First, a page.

With all this talk of the UK music industry said to be in decline, one wonders what opportunities are available for bands and labels to break through in the foreseeable future. However, one independent label that has continued to thrive against such adversity is London-based imprint Rocket Girl. Launched in 1997 by Vinita Joshi (main picture), who experienced the ups and downs of working against the majors herself having played a pivotal role in the formation and establishment of Cheree Records and its offshoots Che and i almost a decade earlier.
The first release on Rocket Girl, a split seven-inch single comprised of tracks by New York psychedelic veterans Silver Apples and Michigan duo Windy & Carl, seemed like a bold move in a musical climate firmly embroiled in a Britpop haze. Since then, the label has gone on to put out groundbreaking releases by the likes of Fuxa, Piano Magic, Pluxus, God Is An Astronaut and A Place To Bury Strangers, while also working with legendary artists Robin Guthrie and the Television Personalities.
This month (Monday 24th) sees the release of 3...2...1... A Rocket Girl Compilation, a twenty-seven track collection celebrating the label's continuing existence amid such troubled times. Having released a similar compilation ten years earlier comprised mainly of the label's initial single releases, 3...2...1... features both familiar and unreleased tracks from all of the aforementioned as well as people like Serena Maneesh, Howling Bells and the Lilys and is a priceless souvenir of one of the UK underground's most distinctive independents.
DiS caught up with Ms Joshi to discuss the label, how it compares with the rest of the industry, and how she balances running Rocket Girl with her other prominent roles such as artist management.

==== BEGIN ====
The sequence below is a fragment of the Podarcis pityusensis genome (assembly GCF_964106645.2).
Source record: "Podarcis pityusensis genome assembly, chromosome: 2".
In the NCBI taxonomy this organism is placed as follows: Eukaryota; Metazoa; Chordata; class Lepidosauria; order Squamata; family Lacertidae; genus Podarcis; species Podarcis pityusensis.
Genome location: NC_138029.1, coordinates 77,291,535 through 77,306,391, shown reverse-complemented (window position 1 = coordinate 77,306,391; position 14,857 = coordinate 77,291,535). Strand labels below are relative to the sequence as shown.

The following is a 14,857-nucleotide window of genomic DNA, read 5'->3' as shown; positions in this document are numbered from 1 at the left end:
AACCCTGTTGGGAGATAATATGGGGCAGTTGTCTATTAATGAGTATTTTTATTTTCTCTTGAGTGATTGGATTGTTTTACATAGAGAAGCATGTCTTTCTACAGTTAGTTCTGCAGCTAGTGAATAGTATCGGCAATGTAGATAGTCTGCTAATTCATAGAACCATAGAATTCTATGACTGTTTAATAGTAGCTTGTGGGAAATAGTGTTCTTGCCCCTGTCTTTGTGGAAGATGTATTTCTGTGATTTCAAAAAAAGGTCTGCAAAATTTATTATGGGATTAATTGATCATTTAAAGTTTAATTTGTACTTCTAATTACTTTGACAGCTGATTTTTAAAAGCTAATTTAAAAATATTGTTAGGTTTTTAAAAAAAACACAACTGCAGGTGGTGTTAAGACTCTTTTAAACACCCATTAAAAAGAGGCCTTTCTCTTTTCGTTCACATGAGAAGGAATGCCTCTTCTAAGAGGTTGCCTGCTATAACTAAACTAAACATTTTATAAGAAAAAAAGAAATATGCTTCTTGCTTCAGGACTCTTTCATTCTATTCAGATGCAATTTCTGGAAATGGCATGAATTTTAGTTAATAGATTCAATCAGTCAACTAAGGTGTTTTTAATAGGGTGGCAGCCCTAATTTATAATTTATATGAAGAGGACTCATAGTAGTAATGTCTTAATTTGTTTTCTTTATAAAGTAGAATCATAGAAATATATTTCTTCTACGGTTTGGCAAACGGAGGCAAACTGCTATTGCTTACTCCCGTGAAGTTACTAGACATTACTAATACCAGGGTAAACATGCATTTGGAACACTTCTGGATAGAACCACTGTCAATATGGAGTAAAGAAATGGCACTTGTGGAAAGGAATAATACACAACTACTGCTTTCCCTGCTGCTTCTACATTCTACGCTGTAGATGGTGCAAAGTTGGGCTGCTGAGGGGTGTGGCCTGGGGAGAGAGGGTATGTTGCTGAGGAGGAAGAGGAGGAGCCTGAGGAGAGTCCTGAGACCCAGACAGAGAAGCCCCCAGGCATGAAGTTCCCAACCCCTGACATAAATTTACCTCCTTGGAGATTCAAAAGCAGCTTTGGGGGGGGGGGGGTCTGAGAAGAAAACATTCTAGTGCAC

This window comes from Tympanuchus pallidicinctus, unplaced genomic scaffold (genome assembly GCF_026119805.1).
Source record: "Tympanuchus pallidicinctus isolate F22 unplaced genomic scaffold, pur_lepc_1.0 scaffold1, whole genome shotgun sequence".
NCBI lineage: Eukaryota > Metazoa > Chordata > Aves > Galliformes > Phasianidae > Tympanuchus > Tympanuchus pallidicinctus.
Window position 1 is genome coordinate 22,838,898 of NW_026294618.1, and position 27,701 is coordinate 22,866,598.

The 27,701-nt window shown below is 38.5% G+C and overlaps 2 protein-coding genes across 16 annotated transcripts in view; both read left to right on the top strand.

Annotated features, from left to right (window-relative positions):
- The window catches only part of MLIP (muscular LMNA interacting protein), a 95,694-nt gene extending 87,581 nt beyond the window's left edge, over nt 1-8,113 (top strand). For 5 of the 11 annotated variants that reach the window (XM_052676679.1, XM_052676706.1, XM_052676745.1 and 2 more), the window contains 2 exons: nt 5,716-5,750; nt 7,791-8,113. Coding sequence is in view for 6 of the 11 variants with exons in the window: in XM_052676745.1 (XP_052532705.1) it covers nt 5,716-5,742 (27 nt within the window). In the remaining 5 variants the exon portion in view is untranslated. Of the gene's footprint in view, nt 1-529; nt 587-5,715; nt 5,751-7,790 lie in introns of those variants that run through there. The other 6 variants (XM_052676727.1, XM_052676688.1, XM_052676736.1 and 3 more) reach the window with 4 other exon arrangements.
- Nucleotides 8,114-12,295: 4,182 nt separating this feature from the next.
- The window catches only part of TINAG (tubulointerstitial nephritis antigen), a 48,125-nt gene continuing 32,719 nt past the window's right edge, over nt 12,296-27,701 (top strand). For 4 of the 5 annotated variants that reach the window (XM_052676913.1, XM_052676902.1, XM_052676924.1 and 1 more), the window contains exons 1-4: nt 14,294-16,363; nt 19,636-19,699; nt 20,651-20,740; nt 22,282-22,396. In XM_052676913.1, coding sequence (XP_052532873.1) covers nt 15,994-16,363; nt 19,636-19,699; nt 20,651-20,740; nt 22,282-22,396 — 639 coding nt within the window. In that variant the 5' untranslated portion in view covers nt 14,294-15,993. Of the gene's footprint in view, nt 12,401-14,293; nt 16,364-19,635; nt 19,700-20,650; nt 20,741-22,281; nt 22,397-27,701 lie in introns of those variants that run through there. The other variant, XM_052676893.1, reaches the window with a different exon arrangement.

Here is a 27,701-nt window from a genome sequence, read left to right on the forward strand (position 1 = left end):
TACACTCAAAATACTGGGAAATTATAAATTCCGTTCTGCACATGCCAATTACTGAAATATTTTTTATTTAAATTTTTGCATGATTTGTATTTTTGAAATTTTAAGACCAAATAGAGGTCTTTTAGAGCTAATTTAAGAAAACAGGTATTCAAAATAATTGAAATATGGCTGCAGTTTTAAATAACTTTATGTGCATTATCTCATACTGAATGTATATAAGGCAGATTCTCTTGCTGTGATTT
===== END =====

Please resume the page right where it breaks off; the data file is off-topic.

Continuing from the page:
DiS: How does it feel to be talking about Rocket Girl's 14th year in
Vinita: I’m really pleased that Rocket Girl is still going strong, especially with the current climate and so many labels having folded that started around the same time.
DiS: Did you envisage that you'd still be doing this twenty-plus years later when you put that first Telescopes/Loop release out on Cheree Records back in 1988?
Vinita: Back then it was really just a hobby and I didn’t really think too much about how long I’d be doing this for.
DiS: What were your fondest memories of those early years and did you realise at the time some of the artists you were working with like The Telescopes, Bark Psychosis and The Sea Urchins would be held in such high regard as musical influences decades later?
Vinita: When I was living at home I wrote to all the fanzine kids. I bought a Telescopes demo for £1 when Stephen was writing his own fanzine. I used to stay with the Sea Urchins all the time and I remember telling them both "If I had a label, I’d release your records", really not thinking that some day that would happen. I was so passionate about the Telescopes and copied their demo tape for loads of fanzine writers and friends. They were incredible live and we were all so young. I always believed in them. I was obsessed with the Sea Urchins too and saw them at every opportunity and even travelled with them to Scotland when they toured there. I say "toured", it was more a handful of dates… Bark Psychosis were a local band to where we lived in East London and their demo tape blew us away. I remember Graham (Sutton) from the band coming over with a tape of the first EP straight from the studio and it wasn’t eq’ed and he turned the volume right up and my speakers blew up! I have many great memories, but they seem to be tainted by bad ones too. I think just releasing all those great records was so exciting at a time when the music industry was so different. Peelie played 'Kick The Wall’ by The Telescopes on his show and read out our PO Box address. That was a life-changing moment. There was a postal strike at the time and when we finally retrieved our mail there were over a hundred letters and orders. That memory always stays with me.